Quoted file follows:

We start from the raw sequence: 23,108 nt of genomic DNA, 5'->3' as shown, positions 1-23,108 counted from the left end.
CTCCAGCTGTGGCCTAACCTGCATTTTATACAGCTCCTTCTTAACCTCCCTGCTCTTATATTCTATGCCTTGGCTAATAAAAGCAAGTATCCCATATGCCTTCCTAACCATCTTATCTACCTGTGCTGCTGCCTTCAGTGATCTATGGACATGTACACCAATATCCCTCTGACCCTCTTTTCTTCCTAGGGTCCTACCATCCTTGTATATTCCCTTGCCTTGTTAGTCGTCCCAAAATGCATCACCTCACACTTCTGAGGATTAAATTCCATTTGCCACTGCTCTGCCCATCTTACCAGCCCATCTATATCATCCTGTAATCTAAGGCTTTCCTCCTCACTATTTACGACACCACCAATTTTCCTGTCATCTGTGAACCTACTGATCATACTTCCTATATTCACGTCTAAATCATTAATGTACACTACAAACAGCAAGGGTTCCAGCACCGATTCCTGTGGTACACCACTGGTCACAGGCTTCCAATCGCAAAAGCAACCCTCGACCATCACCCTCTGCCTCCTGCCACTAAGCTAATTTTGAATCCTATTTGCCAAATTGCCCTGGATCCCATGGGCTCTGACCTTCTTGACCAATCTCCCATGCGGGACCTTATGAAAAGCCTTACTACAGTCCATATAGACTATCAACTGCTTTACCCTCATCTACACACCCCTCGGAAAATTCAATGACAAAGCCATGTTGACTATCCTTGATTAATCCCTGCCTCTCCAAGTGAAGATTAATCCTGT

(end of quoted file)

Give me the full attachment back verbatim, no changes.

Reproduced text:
We start from the raw sequence: 23,108 nt of genomic DNA, 5'->3' as shown, positions 1-23,108 counted from the left end.
CTCCAGCTGTGGCCTAACCTGCATTTTATACAGCTCCTTCTTAACCTCCCTGCTCTTATATTCTATGCCTTGGCTAATAAAAGCAAGTATCCCATATGCCTTCCTAACCATCTTATCTACCTGTGCTGCTGCCTTCAGTGATCTATGGACATGTACACCAATATCCCTCTGACCCTCTTTTCTTCCTAGGGTCCTACCATCCTTGTATATTCCCTTGCCTTGTTAGTCGTCCCAAAATGCATCACCTCACACTTCTGAGGATTAAATTCCATTTGCCACTGCTCTGCCCATCTTACCAGCCCATCTATATCATCCTGTAATCTAAGGCTTTCCTCCTCACTATTTACGACACCACCAATTTTCCTGTCATCTGTGAACCTACTGATCATACTTCCTATATTCACGTCTAAATCATTAATGTACACTACAAACAGCAAGGGTTCCAGCACCGATTCCTGTGGTACACCACTGGTCACAGGCTTCCAATCGCAAAAGCAACCCTCGACCATCACCCTCTGCCTCCTGCCACTAAGCTAATTTTGAATCCTATTTGCCAAATTGCCCTGGATCCCATGGGCTCTGACCTTCTTGACCAATCTCCCATGCGGGACCTTATGAAAAGCCTTACTACAGTCCATATAGACTATCAACTGCTTTACCCTCATCTACACACCCCTCGGAAAATTCAATGACAAAGCCATGTTGACTATCCTTGATTAATCCCTGCCTCTCCAAGTGAAGATTAATCCTGT